IS THIS THE END OF THE PUTIN ERA?

While foreign adventures have brought high approval ratings to both Putin and him United Russia party, recent events have tarnished, even rusted through that once impenetrable, Teflon surface.
Starting with the exposure of the two military security agents pictured and named, who tried to kill Sergei Skripal and his daughter brought global embarrassment by revealing the remarkable incompetence of Putin’s security agency and produced a new round of American sanctions.
The war in the Donblas region of Ukraine is costs millions of dollars a month.
On Sept. 7th, Syria accidentally shot down a Russian spy plane with 15 crew members on board.
Putin responded by selling s-300 advanced missile systems to Syria, infuriating Israel and leading to a possible showdown with Israel.]]In the past few weeks, the Kremlin lost four gubernatorial elections in spite of the tight control Putin has over the press, not allowing opposition candidates to advertise or use TV for promotion.
Voters came out in record numbers to vote against Putin’s Untied Russia party. In spite of personal endorsements from Putin, the party candidates lost.
Apparently, even rigging the vote count did not work.
Ne Sept 23rd, three more governors backed by Putin lost.
The difference has been voter turn out.
One key program endorsed by the Kremlin is the proposal to raise the retirement age t o65. Unfortunately, the average Russian only lives to 66. Many will never receive a pension at all.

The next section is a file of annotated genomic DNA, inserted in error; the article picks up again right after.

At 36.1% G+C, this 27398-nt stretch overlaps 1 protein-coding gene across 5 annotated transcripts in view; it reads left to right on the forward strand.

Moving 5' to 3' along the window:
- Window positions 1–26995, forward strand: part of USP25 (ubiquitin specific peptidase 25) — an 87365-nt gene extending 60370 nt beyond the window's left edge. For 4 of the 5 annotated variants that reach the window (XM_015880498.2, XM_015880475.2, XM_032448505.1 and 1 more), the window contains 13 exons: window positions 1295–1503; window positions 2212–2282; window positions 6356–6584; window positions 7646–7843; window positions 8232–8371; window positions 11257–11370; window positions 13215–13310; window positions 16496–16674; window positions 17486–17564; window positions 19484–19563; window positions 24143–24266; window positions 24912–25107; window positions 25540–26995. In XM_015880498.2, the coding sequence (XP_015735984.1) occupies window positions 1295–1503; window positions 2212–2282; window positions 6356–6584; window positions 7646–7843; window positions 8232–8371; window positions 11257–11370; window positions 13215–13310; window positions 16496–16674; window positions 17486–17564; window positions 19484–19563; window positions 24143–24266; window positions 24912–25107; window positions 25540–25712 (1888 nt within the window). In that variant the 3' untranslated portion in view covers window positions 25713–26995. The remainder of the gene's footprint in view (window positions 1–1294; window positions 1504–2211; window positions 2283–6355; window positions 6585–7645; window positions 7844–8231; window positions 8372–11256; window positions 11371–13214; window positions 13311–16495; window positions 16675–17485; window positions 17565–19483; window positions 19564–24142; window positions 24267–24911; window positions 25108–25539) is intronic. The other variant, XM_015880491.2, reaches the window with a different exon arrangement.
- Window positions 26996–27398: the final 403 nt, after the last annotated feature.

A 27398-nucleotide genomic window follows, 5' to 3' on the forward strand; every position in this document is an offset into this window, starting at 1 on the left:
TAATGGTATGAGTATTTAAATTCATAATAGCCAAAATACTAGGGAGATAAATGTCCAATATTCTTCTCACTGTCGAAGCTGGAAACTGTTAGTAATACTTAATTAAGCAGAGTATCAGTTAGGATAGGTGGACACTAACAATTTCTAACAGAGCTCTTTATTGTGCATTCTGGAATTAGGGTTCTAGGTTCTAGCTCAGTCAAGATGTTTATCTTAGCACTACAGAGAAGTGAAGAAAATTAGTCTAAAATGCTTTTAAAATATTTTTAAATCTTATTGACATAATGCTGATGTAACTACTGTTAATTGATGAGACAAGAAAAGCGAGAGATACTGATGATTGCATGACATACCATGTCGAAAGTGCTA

Putin’s approval ratings have fallen by 15 percentage points. Only 48% of Russians trust the president or say they would vote for him today. The approval rating of the Kremlin’s United Russian party is below 30%
People no longer see Putin as their savor, blame him for spending too much money on making Russia “great again.”
Even the oligarchs are starting to worry. Confrontation with the West threatens their fortunes and the unchecked power of the FSB threatens their liberty and even their lives.
In the past, aligning oneself with Putin guaranteed success, either in politics or business. Today, standing with Putin carries risks.
All this does not mean Putin is about to be overthrown, but he may use violence, either outside or inside the country to rally support.
There are many scenarios where Putin could be overthrown: by the oligarchs who are facing sanctions due to Putin’s ventures, or at the voting stations, where he was once invincible.

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